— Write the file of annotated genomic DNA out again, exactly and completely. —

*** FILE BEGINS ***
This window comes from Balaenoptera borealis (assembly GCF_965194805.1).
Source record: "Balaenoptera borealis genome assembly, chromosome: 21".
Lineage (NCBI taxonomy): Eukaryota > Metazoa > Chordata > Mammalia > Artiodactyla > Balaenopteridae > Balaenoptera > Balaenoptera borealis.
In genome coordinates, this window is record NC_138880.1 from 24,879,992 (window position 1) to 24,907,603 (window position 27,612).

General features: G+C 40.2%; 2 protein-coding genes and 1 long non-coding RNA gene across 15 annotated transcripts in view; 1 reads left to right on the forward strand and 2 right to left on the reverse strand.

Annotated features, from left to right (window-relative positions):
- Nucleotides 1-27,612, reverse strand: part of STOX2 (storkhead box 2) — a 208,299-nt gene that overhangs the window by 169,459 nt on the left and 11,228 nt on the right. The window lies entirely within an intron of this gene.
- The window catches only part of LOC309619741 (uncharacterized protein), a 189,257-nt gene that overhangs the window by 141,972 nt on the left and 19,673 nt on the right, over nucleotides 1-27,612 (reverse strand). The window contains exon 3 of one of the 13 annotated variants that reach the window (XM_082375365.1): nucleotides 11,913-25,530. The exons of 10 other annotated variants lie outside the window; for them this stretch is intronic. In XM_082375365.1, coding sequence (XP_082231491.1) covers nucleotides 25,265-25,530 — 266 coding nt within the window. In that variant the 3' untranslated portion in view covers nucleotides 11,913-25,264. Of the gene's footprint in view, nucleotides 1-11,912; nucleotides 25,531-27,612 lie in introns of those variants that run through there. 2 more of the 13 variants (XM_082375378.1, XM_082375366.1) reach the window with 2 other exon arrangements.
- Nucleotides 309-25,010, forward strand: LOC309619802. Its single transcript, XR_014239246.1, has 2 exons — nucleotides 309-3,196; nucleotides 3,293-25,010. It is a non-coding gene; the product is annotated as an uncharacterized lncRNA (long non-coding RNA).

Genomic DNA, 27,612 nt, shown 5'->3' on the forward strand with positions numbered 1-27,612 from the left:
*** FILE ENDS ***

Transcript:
This window comes from Balaenoptera borealis (assembly GCF_965194805.1).
Source record: "Balaenoptera borealis genome assembly, chromosome: 21".
Lineage (NCBI taxonomy): Eukaryota > Metazoa > Chordata > Mammalia > Artiodactyla > Balaenopteridae > Balaenoptera > Balaenoptera borealis.
In genome coordinates, this window is record NC_138880.1 from 24,879,992 (window position 1) to 24,907,603 (window position 27,612).

General features: G+C 40.2%; 2 protein-coding genes and 1 long non-coding RNA gene across 15 annotated transcripts in view; 1 reads left to right on the forward strand and 2 right to left on the reverse strand.

Annotated features, from left to right (window-relative positions):
- Nucleotides 1-27,612, reverse strand: part of STOX2 (storkhead box 2) — a 208,299-nt gene that overhangs the window by 169,459 nt on the left and 11,228 nt on the right. The window lies entirely within an intron of this gene.
- The window catches only part of LOC309619741 (uncharacterized protein), a 189,257-nt gene that overhangs the window by 141,972 nt on the left and 19,673 nt on the right, over nucleotides 1-27,612 (reverse strand). The window contains exon 3 of one of the 13 annotated variants that reach the window (XM_082375365.1): nucleotides 11,913-25,530. The exons of 10 other annotated variants lie outside the window; for them this stretch is intronic. In XM_082375365.1, coding sequence (XP_082231491.1) covers nucleotides 25,265-25,530 — 266 coding nt within the window. In that variant the 3' untranslated portion in view covers nucleotides 11,913-25,264. Of the gene's footprint in view, nucleotides 1-11,912; nucleotides 25,531-27,612 lie in introns of those variants that run through there. 2 more of the 13 variants (XM_082375378.1, XM_082375366.1) reach the window with 2 other exon arrangements.
- Nucleotides 309-25,010, forward strand: LOC309619802. Its single transcript, XR_014239246.1, has 2 exons — nucleotides 309-3,196; nucleotides 3,293-25,010. It is a non-coding gene; the product is annotated as an uncharacterized lncRNA (long non-coding RNA).

Genomic DNA, 27,612 nt, shown 5'->3' on the forward strand with positions numbered 1-27,612 from the left: